Business school students from around the world converged on Tauranga recently for the inaugural Global Innovation and Entrepreneurship Challenge, hosted by the Waikato Management School during the Groundswell Festival of Innovation.
“Situating the first Global Innovation and Entrepreneurship Challenge in Tauranga was a deliberate decision that recognised the Bay’s exciting entrepreneurial environment,” said Dr Stephen Bowden, senior lecturer in management at Waikato Management School and the challenge director.
The 48 students from 12 universities vied for top honours in a business case competition that looked at scenarios from three very different real-life companies: global toymaker ZURU and Tauranga’s Ubco Bikes and Good Buzz Kombucha.
“The aim is to put students under the same pressures that management consultants face every day and get them in front of really exacting business people,” said Bowden.
“The students faced the sort of tough questions that clients typically ask, which gives them great experience for life beyond university.”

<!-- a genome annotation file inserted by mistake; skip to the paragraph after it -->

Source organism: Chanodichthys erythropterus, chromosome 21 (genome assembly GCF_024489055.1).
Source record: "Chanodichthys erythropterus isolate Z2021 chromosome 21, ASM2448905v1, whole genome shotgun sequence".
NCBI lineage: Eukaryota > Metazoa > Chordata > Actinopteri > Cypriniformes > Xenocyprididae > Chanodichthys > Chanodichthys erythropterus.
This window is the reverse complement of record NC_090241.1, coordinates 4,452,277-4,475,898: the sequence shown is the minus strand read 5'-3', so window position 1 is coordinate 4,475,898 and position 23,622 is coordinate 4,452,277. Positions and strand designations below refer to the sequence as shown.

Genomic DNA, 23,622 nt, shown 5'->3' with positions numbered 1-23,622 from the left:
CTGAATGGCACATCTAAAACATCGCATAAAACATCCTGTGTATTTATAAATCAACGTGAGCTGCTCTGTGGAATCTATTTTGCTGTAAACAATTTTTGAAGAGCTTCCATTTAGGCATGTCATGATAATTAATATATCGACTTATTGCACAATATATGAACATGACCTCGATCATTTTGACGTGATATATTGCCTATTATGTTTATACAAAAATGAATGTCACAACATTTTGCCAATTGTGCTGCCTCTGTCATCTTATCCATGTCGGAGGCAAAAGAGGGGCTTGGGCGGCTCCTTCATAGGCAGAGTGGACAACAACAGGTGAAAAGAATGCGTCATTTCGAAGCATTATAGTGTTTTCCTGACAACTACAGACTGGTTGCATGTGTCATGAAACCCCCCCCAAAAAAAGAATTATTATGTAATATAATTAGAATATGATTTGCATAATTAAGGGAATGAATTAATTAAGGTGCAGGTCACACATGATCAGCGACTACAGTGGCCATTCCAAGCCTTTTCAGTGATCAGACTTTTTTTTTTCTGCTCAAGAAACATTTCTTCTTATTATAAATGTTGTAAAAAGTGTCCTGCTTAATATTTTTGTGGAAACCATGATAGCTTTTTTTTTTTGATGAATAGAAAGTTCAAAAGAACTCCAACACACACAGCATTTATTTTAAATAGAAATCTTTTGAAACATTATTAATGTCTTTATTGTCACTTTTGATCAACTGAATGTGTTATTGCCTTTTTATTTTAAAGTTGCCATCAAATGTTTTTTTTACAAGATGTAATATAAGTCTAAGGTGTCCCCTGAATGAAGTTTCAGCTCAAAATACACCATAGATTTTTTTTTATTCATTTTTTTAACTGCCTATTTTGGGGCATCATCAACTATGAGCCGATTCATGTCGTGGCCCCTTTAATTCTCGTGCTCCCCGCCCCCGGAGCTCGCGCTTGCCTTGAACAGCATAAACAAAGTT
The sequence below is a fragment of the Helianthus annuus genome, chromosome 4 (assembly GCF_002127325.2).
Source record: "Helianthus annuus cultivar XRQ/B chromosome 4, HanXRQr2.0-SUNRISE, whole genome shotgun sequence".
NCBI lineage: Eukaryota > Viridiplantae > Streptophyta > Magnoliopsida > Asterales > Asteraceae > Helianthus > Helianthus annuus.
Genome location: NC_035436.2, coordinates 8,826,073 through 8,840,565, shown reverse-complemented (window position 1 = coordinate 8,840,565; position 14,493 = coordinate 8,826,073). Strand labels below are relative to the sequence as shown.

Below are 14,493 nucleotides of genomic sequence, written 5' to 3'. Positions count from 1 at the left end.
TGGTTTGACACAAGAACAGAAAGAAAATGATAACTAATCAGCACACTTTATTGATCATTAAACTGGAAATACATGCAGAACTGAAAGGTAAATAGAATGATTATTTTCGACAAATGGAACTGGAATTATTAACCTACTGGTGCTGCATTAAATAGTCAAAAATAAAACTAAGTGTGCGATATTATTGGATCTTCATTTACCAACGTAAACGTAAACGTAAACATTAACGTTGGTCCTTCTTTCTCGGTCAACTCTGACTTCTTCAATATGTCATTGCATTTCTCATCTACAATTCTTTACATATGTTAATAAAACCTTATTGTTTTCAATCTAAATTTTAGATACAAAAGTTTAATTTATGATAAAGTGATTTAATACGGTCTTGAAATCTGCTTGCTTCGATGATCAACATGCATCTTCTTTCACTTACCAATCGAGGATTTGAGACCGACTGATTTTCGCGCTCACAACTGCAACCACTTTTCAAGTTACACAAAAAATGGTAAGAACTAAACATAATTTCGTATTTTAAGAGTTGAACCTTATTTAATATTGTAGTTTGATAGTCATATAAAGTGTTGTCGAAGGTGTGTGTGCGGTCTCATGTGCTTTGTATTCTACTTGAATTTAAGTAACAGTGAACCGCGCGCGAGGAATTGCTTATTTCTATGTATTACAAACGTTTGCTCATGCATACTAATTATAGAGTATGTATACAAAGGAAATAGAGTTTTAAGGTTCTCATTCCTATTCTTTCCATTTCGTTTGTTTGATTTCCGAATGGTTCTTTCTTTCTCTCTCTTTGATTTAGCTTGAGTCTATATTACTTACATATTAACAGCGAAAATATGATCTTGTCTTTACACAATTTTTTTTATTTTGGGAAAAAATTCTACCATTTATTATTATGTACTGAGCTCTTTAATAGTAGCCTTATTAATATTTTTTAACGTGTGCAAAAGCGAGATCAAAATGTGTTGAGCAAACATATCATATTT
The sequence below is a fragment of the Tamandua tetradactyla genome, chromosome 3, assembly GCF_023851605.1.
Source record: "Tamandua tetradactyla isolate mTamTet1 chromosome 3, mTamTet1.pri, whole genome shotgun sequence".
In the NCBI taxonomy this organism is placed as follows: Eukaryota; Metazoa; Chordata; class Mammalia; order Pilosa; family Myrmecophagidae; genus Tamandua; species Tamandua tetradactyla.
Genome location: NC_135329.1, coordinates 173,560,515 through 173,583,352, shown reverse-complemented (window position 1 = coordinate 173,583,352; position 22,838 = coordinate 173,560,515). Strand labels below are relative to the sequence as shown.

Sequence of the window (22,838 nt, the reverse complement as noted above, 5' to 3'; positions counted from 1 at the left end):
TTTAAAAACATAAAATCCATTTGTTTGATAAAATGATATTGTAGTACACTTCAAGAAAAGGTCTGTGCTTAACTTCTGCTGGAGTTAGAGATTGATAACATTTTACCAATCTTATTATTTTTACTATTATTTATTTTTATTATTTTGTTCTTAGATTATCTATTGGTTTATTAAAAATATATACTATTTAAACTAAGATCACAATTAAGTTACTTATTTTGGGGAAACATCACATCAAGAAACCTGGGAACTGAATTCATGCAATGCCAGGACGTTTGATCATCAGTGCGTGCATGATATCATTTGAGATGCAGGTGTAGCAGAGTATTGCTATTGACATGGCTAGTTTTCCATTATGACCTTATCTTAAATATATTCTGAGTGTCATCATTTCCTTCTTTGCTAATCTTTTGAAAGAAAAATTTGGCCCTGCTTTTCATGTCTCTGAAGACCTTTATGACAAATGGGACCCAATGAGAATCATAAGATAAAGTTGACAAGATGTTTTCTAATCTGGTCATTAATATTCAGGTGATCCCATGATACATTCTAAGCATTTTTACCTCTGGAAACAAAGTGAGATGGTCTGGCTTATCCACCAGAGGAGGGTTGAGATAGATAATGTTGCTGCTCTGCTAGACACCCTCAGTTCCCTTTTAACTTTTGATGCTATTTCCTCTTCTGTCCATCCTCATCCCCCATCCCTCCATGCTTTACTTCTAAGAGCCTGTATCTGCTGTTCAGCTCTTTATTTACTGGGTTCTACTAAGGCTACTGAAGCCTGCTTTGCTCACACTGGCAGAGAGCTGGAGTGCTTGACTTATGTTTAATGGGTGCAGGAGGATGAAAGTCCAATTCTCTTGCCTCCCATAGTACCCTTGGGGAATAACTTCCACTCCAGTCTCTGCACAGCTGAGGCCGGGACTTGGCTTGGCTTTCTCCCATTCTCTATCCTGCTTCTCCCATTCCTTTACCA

The teams worked under time pressure to analyse the companies and devise strategies to address real- life challenges, such as which markets to target next, capital requirements, scaling up production capacity, new product development and pricing.
They then presented their strategies in boardroom settings around the Tauranga CBD to panels of business judges, including representatives from the case companies.
The challenge culminated in a final where the top four teams presented to a panel that included Good Buzz founders Amber and Alex Campbell and their business partners, Wendy and Richard Gatward.
“We really enjoyed the process and the outcome from the students was just amazing. We were literally blown away by the quality of thought and presentation,” said Campbell.
The team from the University of New South Wales, Simone Tai, Louise Li, Elaine Yan and Ken Tildesley, took out first prize. Other finalists were Waikato Management School, Queensland University of Technology and the University of Canterbury.
Katherine Sandford, chair of Ubco and a judge over the week, said it had been great working with the students and supporting the integration of academic study with the business community.
“So different from the 80s approach to tertiary education.”
Other universities that took part were Victoria University of Wellington, the University of Otago, the University of Auckland, Auckland University of Technology, Simon Fraser University (British Columbia, Canada), HEC Montréal (Québec, Canada), Penn State University (Pennsylvania, USA) and Lancaster University (UK).